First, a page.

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Book Reviews ...
Reviewed: Other Sheep I Have…. The Autobiography of Father Paul M. Washington
Review by: James Generic
"Other Sheep I Have…. The Autobiography of Father Paul M. Washington" is the story of Philadelphia's legendary Father Paul Washington, the reverend of the Church of the Advocate. Writing in the early 1990s after his retirement, he recounts three decades of being a force of social change in North Philadelphia. Being a Black clergyman in a predominantly WASP Episcopalian Church, he flings open the doors of the huge Cathedral doors to the events of the 1960s thru 1980s. Father Paul Washington stood side by side with Cecil B. Moore during the pickets of Girard College. He refused to back down during the many times the police brutalized young black high school students trying to better a rotten public school system. He let the Church of the Advocate be used for a Black Power conference in the 1970s, as well as a Black Panther Party conference.
He butted heads with members of his own church about the direction that the Advocate was allowed to take in the struggles for Black self-determination. Paul Washington refused any other post in the Episcopalian church structure, even turning down the chance to be a Bishop or to go to New York City, instead staying in the impoverished neighborhood of North Central Philadelphia near Strawberry Mansion, at 18th and Diamond streets. Later, he recalls the bombing of the MOVE house in 1985, and while not entirely sympathetic to MOVE, he believed that the city overstepped their bounds extraordinarily. He expressed disappointment with how Wilson Goode, who many Black clergy had hoped would be a new wave of Black Power politicians who would finally bring the city to help the impoverished Black neighborhoods, turned out to be just as bad as other mayors.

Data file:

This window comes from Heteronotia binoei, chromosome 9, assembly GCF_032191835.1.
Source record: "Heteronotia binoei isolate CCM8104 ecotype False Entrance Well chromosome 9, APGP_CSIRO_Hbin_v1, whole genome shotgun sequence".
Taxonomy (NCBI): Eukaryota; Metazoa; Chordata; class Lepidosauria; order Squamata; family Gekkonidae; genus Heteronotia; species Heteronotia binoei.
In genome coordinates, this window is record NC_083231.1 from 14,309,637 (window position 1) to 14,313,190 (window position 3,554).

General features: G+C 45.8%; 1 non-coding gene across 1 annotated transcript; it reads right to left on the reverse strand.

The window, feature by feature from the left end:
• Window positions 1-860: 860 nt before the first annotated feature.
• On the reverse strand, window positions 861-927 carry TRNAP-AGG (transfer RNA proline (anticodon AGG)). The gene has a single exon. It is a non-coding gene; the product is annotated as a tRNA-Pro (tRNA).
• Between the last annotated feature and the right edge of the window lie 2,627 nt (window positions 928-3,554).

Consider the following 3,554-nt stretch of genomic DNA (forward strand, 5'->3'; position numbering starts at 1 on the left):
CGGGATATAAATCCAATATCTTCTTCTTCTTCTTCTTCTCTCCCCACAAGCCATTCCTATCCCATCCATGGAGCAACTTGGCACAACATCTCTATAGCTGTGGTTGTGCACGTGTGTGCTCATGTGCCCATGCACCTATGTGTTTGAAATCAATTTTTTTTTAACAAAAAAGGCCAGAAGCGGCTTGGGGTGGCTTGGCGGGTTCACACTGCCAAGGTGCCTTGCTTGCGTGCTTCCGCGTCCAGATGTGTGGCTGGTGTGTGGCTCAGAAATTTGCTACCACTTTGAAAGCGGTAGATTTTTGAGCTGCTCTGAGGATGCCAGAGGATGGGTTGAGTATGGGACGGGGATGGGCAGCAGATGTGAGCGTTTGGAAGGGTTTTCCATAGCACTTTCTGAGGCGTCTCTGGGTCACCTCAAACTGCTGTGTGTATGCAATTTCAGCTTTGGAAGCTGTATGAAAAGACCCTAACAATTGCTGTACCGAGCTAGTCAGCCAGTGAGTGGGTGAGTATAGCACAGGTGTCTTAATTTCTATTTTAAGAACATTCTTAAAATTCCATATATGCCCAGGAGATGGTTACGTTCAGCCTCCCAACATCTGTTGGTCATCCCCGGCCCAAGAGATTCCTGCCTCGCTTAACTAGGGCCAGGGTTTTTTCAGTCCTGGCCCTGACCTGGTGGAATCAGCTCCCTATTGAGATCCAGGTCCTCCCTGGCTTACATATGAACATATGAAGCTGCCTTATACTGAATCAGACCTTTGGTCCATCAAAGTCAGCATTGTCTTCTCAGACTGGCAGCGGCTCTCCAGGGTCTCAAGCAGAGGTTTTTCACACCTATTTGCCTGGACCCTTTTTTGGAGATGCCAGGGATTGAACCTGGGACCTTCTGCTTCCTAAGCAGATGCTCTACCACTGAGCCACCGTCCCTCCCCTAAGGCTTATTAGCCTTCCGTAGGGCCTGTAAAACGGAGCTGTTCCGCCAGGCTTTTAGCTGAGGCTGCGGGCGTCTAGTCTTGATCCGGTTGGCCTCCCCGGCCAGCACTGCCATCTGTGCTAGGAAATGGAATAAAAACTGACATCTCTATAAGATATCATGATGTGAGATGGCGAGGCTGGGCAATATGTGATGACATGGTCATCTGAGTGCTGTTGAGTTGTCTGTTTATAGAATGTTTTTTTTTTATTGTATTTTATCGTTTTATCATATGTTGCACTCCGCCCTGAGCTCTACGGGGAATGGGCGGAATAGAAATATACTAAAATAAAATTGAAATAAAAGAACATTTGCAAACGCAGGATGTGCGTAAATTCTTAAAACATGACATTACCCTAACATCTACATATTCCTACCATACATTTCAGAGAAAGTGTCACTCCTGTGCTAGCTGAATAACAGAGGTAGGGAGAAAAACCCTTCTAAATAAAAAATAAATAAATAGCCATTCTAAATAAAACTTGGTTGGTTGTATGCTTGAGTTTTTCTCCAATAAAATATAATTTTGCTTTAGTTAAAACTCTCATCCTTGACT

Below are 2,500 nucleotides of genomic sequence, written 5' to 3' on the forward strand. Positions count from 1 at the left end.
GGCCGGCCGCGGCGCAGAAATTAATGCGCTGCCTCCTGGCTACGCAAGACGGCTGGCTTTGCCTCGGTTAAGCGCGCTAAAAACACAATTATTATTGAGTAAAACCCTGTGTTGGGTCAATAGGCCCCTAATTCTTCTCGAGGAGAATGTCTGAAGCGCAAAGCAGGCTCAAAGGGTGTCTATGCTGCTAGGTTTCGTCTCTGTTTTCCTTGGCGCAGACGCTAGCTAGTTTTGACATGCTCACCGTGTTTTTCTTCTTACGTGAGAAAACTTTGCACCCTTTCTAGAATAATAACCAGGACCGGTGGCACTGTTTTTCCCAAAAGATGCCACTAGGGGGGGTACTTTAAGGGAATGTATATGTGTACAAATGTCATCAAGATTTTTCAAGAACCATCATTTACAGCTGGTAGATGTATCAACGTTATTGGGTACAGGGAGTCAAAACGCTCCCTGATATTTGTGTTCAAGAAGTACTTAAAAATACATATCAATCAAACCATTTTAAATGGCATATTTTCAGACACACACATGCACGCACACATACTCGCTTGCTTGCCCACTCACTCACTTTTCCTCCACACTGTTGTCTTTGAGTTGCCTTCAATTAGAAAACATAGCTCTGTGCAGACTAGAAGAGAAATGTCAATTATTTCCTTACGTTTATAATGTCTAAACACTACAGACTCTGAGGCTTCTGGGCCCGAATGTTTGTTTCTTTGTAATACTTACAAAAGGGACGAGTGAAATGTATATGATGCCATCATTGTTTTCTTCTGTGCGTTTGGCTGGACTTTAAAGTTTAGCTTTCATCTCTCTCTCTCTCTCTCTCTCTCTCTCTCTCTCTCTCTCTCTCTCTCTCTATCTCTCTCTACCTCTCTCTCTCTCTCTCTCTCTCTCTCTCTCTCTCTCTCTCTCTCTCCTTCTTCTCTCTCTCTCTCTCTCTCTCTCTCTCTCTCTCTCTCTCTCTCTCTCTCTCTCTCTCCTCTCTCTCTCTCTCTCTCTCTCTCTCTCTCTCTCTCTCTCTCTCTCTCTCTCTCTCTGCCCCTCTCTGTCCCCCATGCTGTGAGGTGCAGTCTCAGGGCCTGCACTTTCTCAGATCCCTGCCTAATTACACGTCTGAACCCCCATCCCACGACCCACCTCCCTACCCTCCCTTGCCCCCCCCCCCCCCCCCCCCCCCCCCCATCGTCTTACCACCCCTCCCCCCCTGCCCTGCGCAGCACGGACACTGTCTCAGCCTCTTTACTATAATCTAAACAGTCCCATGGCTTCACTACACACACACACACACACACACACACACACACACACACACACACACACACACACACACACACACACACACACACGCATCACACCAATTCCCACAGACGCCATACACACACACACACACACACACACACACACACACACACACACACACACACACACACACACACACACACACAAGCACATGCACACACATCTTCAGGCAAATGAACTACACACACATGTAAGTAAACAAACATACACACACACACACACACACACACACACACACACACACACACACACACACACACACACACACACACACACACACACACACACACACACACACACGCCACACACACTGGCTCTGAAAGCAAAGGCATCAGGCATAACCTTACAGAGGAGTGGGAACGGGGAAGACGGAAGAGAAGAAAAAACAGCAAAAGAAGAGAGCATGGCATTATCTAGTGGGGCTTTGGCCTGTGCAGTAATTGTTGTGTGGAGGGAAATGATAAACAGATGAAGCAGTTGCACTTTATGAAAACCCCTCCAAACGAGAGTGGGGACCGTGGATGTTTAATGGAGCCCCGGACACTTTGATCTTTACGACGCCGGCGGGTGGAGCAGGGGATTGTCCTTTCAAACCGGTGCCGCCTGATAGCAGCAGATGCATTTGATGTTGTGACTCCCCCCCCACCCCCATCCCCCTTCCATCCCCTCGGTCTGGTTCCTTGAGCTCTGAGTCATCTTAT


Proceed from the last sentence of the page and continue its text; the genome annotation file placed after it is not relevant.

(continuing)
Today, there has been a proposal from community activists in North Philly to rename Diamond streets "Paul Washington Street" in the same as Columbia Ave was renamed Cecil B. Moore avenue. It makes sense. When you talk with people in that neighborhood, or you visit the Church of the Advocate, you can see the effect Washington had on the people who's lives he touched. Across the Advocate are paintings of biblical scenes transferred into Black Power messages. They are quite stunning, and I'd never seen something like that in a Church, but there they are. I first saw the Church on a class field trip across the neighborhoods of Philadelphia, and later went to it again at a Jazz and Art event.
To view the paintings and an explanation of them, please go to: http://www.churchoftheadvocate.org/paintings2.html
For anyone living in Philadelphia, visiting the Church of the Advocate should be a priority at some point. A huge gothic cathedral built in the 19th century by Scottish stonemasons, there are what appears to be angel faces carved all over the building. However, in reality, they are the faces of the Stonemason's children, since they were homesick for Scotland. Fast forward to the early 1960s, when Paul Washington become the Rector at the Advocate. The neighborhood, traditionally a upper middle class neighborhood, is quickly changing as many white families flee to the suburbs and many poor black families from the south arrive, philly's "white flight." As such, Paul Washington encounters a congregation of racially mixed members, with the white members slowly dwindling and the black members being finally welcomed into a church that had turned them away.
From here, he transformed the church into a haven for Black Empowerment activists. Washington strikes several times on the theme of balancing Martin Luther King's rhetoric of "turn the other cheek" non-violent protest with Malcolm X's "by any means necessary" Black empowerment for the improvement of African-Americans in the white supremacist United States. This debate continues today for people trying to change the world, and probably will continue for quite some time.
To see the Church of the Advocate and to donate to help them with their work, please go to: http://www.churchoftheadvocate.org/